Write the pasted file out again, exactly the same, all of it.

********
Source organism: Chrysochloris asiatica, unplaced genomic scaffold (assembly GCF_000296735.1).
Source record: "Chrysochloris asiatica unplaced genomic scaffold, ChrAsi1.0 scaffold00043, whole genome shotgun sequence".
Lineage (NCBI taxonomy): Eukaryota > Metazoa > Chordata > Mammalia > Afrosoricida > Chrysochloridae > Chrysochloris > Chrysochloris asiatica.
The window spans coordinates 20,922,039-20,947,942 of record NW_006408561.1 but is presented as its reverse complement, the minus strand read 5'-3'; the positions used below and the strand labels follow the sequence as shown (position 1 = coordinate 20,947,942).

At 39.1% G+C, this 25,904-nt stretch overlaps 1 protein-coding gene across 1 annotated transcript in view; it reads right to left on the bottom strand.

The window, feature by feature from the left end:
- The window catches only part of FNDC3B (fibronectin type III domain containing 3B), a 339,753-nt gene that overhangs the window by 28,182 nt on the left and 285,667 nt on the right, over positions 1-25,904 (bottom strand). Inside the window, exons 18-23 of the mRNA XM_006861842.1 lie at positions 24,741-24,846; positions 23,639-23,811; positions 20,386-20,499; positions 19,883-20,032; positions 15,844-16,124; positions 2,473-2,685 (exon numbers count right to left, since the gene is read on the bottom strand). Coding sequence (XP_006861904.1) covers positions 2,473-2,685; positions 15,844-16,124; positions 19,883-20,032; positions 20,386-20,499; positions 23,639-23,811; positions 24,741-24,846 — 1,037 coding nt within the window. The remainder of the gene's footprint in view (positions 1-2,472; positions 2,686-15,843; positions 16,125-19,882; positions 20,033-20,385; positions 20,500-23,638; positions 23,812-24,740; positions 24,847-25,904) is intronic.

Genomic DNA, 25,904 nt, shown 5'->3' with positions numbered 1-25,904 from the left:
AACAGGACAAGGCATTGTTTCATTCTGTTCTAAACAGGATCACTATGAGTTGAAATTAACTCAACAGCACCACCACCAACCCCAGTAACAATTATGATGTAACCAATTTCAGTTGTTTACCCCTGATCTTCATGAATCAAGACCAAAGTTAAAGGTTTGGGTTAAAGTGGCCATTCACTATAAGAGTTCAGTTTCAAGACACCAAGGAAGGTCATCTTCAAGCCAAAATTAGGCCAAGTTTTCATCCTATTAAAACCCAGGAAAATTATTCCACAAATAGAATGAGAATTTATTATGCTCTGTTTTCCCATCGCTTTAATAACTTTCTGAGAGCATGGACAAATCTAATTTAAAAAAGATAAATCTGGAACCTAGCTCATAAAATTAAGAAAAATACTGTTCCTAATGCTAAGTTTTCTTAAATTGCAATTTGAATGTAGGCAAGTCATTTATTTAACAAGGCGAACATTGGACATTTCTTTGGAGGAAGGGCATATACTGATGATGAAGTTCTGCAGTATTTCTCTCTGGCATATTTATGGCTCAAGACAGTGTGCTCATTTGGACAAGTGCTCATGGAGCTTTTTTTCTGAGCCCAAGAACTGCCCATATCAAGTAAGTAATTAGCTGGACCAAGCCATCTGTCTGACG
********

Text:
Source organism: Chrysochloris asiatica, unplaced genomic scaffold (assembly GCF_000296735.1).
Source record: "Chrysochloris asiatica unplaced genomic scaffold, ChrAsi1.0 scaffold00043, whole genome shotgun sequence".
Lineage (NCBI taxonomy): Eukaryota > Metazoa > Chordata > Mammalia > Afrosoricida > Chrysochloridae > Chrysochloris > Chrysochloris asiatica.
The window spans coordinates 20,922,039-20,947,942 of record NW_006408561.1 but is presented as its reverse complement, the minus strand read 5'-3'; the positions used below and the strand labels follow the sequence as shown (position 1 = coordinate 20,947,942).

At 39.1% G+C, this 25,904-nt stretch overlaps 1 protein-coding gene across 1 annotated transcript in view; it reads right to left on the bottom strand.

The window, feature by feature from the left end:
- The window catches only part of FNDC3B (fibronectin type III domain containing 3B), a 339,753-nt gene that overhangs the window by 28,182 nt on the left and 285,667 nt on the right, over positions 1-25,904 (bottom strand). Inside the window, exons 18-23 of the mRNA XM_006861842.1 lie at positions 24,741-24,846; positions 23,639-23,811; positions 20,386-20,499; positions 19,883-20,032; positions 15,844-16,124; positions 2,473-2,685 (exon numbers count right to left, since the gene is read on the bottom strand). Coding sequence (XP_006861904.1) covers positions 2,473-2,685; positions 15,844-16,124; positions 19,883-20,032; positions 20,386-20,499; positions 23,639-23,811; positions 24,741-24,846 — 1,037 coding nt within the window. The remainder of the gene's footprint in view (positions 1-2,472; positions 2,686-15,843; positions 16,125-19,882; positions 20,033-20,385; positions 20,500-23,638; positions 23,812-24,740; positions 24,847-25,904) is intronic.

Genomic DNA, 25,904 nt, shown 5'->3' with positions numbered 1-25,904 from the left:
AACAGGACAAGGCATTGTTTCATTCTGTTCTAAACAGGATCACTATGAGTTGAAATTAACTCAACAGCACCACCACCAACCCCAGTAACAATTATGATGTAACCAATTTCAGTTGTTTACCCCTGATCTTCATGAATCAAGACCAAAGTTAAAGGTTTGGGTTAAAGTGGCCATTCACTATAAGAGTTCAGTTTCAAGACACCAAGGAAGGTCATCTTCAAGCCAAAATTAGGCCAAGTTTTCATCCTATTAAAACCCAGGAAAATTATTCCACAAATAGAATGAGAATTTATTATGCTCTGTTTTCCCATCGCTTTAATAACTTTCTGAGAGCATGGACAAATCTAATTTAAAAAAGATAAATCTGGAACCTAGCTCATAAAATTAAGAAAAATACTGTTCCTAATGCTAAGTTTTCTTAAATTGCAATTTGAATGTAGGCAAGTCATTTATTTAACAAGGCGAACATTGGACATTTCTTTGGAGGAAGGGCATATACTGATGATGAAGTTCTGCAGTATTTCTCTCTGGCATATTTATGGCTCAAGACAGTGTGCTCATTTGGACAAGTGCTCATGGAGCTTTTTTTCTGAGCCCAAGAACTGCCCATATCAAGTAAGTAATTAGCTGGACCAAGCCATCTGTCTGACG